Battling bouts of seasickness, Tsang spent about 15 minutes in almost complete darkness, before he and the arriving winchman saved the remaining three crew from the shaking ship. It was almost 3am the next day by the time he arrived home, exhausted.

Operations in tropical cyclones including Typhoon Nesat

            Though tropical cyclones affect Hong Kong and the vicinity on only few days per year, they have an outsize impact on GFS operations. When they are approaching, the Challenger planes may fly high over them, and release dropsondes – cylinders roughly the size of your forearm, packed with instruments that transmit data such as position, windspeed and temperature back to the crew, who in turn pass it to the Hong Kong Observatory.

            Also while tropical cyclones are over the South China Sea, GFS staff are on heightened alert – knowing there could be calls requiring more than the typical flights, perhaps as vessels encountering problems in rough seas call for help.

             The most recent rescue during a tropical storm was on 17 October 2022, as Typhoon Nesat moved from the north Philippines to the South China Sea, and cargo vessel Sheng Li lost power 260 kilometres southeast of Hong Kong. Though the helicopter crew including winchman Alan Lui Ka-ching passed through intense downpours, it wasn’t raining as they reached the stricken vessel. While the stricken vessel was swaying wildly on mighty waves, the visibility was good, and after arriving atop the wheelhouse, Lui was relatively quick to attach two waiting crewmen to the winch line, so they could be lifted to safety.

            Seconds later, a huge wave hit the ship, sending a torrent of water over Lui and the remaining five crew. It battered Lui from behind, and he grabbed hold of a rail to keep from being washed overboard, before using one arm to secure himself while swiftly working to complete the mission.

            This was the year’s second rescue at sea during a typhoon, after the mission during Typhoon Chaba on 2 July.

Urgent need for rescue during Typhoon Chaba

Billy Cheung arrived at GFS at 7am that day, and half an hour later was in the operations room, helping plan a flight for a crew that had arrived for the 6.30am shift. A report had just come in from the Hong Kong Maritime Rescue Co-ordination Centre, about a ship that had lost power and was floundering in waves from Typhoon Chaba. It was taking in water, and nine people needed rescuing.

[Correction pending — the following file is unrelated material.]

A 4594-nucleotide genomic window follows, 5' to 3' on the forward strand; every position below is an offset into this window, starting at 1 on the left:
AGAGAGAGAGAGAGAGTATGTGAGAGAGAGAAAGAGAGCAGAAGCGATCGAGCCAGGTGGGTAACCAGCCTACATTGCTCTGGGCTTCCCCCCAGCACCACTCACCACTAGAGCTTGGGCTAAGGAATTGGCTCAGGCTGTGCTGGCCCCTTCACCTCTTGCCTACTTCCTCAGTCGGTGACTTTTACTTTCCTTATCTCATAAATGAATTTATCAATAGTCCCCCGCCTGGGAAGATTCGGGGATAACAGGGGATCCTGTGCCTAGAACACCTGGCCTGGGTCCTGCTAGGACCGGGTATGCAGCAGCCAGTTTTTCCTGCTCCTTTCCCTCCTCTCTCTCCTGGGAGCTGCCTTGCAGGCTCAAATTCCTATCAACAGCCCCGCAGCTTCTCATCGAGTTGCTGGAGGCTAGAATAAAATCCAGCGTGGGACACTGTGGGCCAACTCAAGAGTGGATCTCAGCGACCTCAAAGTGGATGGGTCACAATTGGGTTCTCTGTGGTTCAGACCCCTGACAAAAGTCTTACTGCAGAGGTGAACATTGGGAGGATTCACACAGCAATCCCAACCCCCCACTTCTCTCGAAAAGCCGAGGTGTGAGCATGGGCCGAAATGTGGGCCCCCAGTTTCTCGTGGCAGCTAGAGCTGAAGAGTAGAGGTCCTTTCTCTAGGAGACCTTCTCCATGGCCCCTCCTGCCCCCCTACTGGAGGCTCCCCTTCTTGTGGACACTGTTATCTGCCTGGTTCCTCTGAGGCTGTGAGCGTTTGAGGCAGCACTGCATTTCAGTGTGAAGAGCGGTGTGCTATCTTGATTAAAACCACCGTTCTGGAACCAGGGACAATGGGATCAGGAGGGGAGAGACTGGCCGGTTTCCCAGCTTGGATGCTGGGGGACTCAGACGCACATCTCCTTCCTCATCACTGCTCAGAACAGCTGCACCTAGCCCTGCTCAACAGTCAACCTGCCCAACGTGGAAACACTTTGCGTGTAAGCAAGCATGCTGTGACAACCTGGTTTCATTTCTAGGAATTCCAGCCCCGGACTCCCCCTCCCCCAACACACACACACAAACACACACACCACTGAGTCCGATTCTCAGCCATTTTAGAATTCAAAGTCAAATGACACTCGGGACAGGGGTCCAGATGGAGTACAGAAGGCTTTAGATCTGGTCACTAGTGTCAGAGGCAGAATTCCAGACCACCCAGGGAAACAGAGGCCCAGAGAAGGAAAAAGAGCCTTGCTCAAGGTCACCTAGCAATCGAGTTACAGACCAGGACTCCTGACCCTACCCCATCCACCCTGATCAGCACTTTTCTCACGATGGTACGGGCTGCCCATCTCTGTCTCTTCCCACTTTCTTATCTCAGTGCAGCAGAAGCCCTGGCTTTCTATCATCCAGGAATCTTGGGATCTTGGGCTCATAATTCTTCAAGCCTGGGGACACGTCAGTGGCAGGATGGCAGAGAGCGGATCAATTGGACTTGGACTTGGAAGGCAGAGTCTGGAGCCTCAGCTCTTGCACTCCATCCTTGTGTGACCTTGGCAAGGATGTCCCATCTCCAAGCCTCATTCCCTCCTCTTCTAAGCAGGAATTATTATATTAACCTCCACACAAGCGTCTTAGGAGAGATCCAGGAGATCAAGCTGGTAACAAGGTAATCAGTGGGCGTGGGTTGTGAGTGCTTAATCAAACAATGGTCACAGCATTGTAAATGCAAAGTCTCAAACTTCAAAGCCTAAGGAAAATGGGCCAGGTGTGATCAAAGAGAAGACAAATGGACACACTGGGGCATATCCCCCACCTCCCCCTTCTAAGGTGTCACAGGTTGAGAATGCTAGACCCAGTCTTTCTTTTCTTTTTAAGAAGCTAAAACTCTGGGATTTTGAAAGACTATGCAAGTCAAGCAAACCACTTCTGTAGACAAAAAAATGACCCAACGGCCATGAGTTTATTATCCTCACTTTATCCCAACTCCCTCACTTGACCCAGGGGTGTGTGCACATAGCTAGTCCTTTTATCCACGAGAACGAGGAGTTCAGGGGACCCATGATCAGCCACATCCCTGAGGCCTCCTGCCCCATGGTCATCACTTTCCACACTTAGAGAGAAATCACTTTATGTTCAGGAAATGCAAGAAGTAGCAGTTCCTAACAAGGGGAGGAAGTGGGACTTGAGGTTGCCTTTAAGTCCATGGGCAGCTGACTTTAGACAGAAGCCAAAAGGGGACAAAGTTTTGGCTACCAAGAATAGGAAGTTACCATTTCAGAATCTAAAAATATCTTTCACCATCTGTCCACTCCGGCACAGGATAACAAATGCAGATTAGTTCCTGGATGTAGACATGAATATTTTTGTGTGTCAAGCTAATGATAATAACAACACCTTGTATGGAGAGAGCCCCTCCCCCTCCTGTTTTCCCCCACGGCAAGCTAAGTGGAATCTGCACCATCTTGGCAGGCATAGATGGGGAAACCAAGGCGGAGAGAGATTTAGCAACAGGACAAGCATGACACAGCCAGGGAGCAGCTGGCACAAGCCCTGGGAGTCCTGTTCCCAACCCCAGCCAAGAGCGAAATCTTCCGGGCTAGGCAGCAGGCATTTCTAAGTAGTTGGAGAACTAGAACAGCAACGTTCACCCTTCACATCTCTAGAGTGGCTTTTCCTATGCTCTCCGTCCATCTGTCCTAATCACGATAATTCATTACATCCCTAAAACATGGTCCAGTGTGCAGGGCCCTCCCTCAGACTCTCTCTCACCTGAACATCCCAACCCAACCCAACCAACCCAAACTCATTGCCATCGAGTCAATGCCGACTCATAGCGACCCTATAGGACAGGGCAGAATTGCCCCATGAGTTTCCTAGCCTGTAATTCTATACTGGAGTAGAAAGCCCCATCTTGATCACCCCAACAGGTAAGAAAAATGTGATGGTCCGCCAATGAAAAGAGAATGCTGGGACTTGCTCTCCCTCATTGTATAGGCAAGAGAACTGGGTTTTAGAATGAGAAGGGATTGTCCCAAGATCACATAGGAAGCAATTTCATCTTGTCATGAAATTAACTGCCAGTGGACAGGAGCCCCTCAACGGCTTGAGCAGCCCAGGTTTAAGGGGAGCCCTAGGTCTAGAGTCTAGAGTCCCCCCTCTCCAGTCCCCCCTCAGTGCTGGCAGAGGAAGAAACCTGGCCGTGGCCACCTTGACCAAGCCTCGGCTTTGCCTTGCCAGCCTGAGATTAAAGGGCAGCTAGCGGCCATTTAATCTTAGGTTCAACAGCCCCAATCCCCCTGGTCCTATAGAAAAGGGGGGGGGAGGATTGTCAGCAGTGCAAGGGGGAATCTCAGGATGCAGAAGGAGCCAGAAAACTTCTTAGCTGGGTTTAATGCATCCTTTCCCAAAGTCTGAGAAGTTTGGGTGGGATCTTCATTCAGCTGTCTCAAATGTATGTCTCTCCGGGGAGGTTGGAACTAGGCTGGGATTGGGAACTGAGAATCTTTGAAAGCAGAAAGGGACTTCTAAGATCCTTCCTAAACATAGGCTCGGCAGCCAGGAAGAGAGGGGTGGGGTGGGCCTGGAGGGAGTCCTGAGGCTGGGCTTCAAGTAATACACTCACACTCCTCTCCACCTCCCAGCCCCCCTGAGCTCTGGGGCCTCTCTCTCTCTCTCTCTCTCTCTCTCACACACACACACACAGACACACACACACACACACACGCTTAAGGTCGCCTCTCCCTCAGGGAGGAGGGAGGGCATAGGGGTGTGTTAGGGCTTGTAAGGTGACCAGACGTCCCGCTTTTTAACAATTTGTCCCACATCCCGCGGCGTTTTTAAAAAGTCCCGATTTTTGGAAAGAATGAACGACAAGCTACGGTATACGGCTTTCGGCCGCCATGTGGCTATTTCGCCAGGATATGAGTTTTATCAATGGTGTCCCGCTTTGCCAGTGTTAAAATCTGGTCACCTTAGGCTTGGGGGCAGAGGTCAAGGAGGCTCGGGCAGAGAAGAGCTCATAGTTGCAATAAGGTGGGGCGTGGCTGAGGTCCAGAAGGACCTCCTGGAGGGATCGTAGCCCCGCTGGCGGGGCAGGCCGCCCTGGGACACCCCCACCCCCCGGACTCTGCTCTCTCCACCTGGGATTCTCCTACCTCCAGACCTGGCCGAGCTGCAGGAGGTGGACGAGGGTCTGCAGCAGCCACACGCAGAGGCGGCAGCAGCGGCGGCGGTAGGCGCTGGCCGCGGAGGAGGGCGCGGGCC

Cheung had dreamed of flying since being a boy growing up in Ma On Shan, playing a flight simulator on his computer and researching aircraft types. After a little actual piloting experience while at university in Australia, he returned to Hong Kong and successfully applied for a position with GFS. “I think it’s meaningful work,” he says. “As an airline pilot, you might fly around the world, but it’s the same again and again. Here, with every mission, you learn something and you’re helping people.”

            Now 30 years old, Cheung had been with GFS for seven years, during which his only experience in typhoons was with some “routine” local missions. Soon, that would change – as an updated report came in, saying the ship was broken and sinking, and there were 30 people on board. Another helicopter was needed. Cheung was assigned to the crew as co-pilot, along with captain Carl KT Chan, winch operator Clive Chapman, and winchman Szeto.

            Szeto previously worked for the Customs and Excise Department, but loved hiking and running, and didn’t want to stay in an office. One day he was running alongside the airport, and passed GFS. His interest piqued, he applied for a job, leading to training as a winchman. Like Cheung, he lacked experience of rescues during typhoons – which are infrequent events, even for seasoned crew.

            Again, planning was required before they could depart. There were no obvious places near the rescue site to refuel – especially as oil rigs and airports could be closed during the typhoon. With calculations showing the mission would be around the limit of the helicopter’s range for a return trip, particularly with the need to search and perhaps bring back another nine people, ground crew minimised weight by removing seats from the rear cabin, then moved the helicopter onto the runway.  “There was a sense of urgency – the clock was ticking,” Cheung recalls. 

            It was around 300 kilometres to the rescue site. All the way there, the helicopter was shaking, buffeted by the storm winds. With Chaba nearing the coast of west Guangdong, it was almost as if they were on course to intercept the eye of the storm. “The cloud base was low, and visibility was dropping,” says Cheung. “We tried to keep low, close to the water,” says Cheung. As the sea churned with 10-metre waves, they couldn’t go too low. Then another threat loomed.